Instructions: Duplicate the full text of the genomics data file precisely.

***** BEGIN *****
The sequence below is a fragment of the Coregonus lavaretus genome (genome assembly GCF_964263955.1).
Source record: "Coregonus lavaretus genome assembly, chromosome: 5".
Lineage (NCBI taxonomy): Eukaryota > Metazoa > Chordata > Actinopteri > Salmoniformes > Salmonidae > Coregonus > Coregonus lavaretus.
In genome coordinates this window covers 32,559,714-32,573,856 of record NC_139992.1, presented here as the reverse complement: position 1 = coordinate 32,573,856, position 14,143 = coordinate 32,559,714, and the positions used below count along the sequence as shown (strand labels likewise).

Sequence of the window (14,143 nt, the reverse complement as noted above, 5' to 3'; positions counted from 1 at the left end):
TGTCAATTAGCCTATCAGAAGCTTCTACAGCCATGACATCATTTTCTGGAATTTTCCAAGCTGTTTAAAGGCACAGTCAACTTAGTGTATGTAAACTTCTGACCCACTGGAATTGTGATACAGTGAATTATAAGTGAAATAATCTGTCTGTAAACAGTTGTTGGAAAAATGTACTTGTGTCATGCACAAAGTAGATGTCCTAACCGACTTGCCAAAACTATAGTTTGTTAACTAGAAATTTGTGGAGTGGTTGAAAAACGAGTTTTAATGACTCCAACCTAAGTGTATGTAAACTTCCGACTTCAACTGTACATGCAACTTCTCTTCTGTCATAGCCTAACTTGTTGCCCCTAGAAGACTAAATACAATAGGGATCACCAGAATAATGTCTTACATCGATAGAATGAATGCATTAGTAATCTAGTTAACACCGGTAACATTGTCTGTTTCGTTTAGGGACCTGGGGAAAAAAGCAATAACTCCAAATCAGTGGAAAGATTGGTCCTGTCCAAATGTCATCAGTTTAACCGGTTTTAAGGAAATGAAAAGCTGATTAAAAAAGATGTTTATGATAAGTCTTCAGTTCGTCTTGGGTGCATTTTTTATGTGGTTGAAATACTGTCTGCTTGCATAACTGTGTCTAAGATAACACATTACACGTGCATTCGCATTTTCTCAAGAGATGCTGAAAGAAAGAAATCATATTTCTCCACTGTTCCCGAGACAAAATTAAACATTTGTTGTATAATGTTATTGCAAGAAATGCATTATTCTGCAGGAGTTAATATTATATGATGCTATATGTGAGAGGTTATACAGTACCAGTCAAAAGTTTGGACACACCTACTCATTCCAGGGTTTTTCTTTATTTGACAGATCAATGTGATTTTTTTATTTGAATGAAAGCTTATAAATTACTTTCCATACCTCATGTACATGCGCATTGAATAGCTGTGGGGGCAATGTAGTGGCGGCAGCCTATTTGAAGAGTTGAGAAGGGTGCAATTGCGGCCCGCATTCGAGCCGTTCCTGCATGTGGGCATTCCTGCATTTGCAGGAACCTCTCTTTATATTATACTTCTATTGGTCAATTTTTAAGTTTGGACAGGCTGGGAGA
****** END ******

The sequence below is a fragment of the Coregonus lavaretus genome (genome assembly GCF_964263955.1).
Source record: "Coregonus lavaretus genome assembly, chromosome: 5".
Lineage (NCBI taxonomy): Eukaryota > Metazoa > Chordata > Actinopteri > Salmoniformes > Salmonidae > Coregonus > Coregonus lavaretus.
In genome coordinates this window covers 32,559,714-32,573,856 of record NC_139992.1, presented here as the reverse complement: position 1 = coordinate 32,573,856, position 14,143 = coordinate 32,559,714, and the positions used below count along the sequence as shown (strand labels likewise).

Sequence of the window (14,143 nt, the reverse complement as noted above, 5' to 3'; positions counted from 1 at the left end):
TGTCAATTAGCCTATCAGAAGCTTCTACAGCCATGACATCATTTTCTGGAATTTTCCAAGCTGTTTAAAGGCACAGTCAACTTAGTGTATGTAAACTTCTGACCCACTGGAATTGTGATACAGTGAATTATAAGTGAAATAATCTGTCTGTAAACAGTTGTTGGAAAAATGTACTTGTGTCATGCACAAAGTAGATGTCCTAACCGACTTGCCAAAACTATAGTTTGTTAACTAGAAATTTGTGGAGTGGTTGAAAAACGAGTTTTAATGACTCCAACCTAAGTGTATGTAAACTTCCGACTTCAACTGTACATGCAACTTCTCTTCTGTCATAGCCTAACTTGTTGCCCCTAGAAGACTAAATACAATAGGGATCACCAGAATAATGTCTTACATCGATAGAATGAATGCATTAGTAATCTAGTTAACACCGGTAACATTGTCTGTTTCGTTTAGGGACCTGGGGAAAAAAGCAATAACTCCAAATCAGTGGAAAGATTGGTCCTGTCCAAATGTCATCAGTTTAACCGGTTTTAAGGAAATGAAAAGCTGATTAAAAAAGATGTTTATGATAAGTCTTCAGTTCGTCTTGGGTGCATTTTTTATGTGGTTGAAATACTGTCTGCTTGCATAACTGTGTCTAAGATAACACATTACACGTGCATTCGCATTTTCTCAAGAGATGCTGAAAGAAAGAAATCATATTTCTCCACTGTTCCCGAGACAAAATTAAACATTTGTTGTATAATGTTATTGCAAGAAATGCATTATTCTGCAGGAGTTAATATTATATGATGCTATATGTGAGAGGTTATACAGTACCAGTCAAAAGTTTGGACACACCTACTCATTCCAGGGTTTTTCTTTATTTGACAGATCAATGTGATTTTTTTATTTGAATGAAAGCTTATAAATTACTTTCCATACCTCATGTACATGCGCATTGAATAGCTGTGGGGGCAATGTAGTGGCGGCAGCCTATTTGAAGAGTTGAGAAGGGTGCAATTGCGGCCCGCATTCGAGCCGTTCCTGCATGTGGGCATTCCTGCATTTGCAGGAACCTCTCTTTATATTATACTTCTATTGGTCAATTTTTAAGTTTGGACAGGCTGGGAGA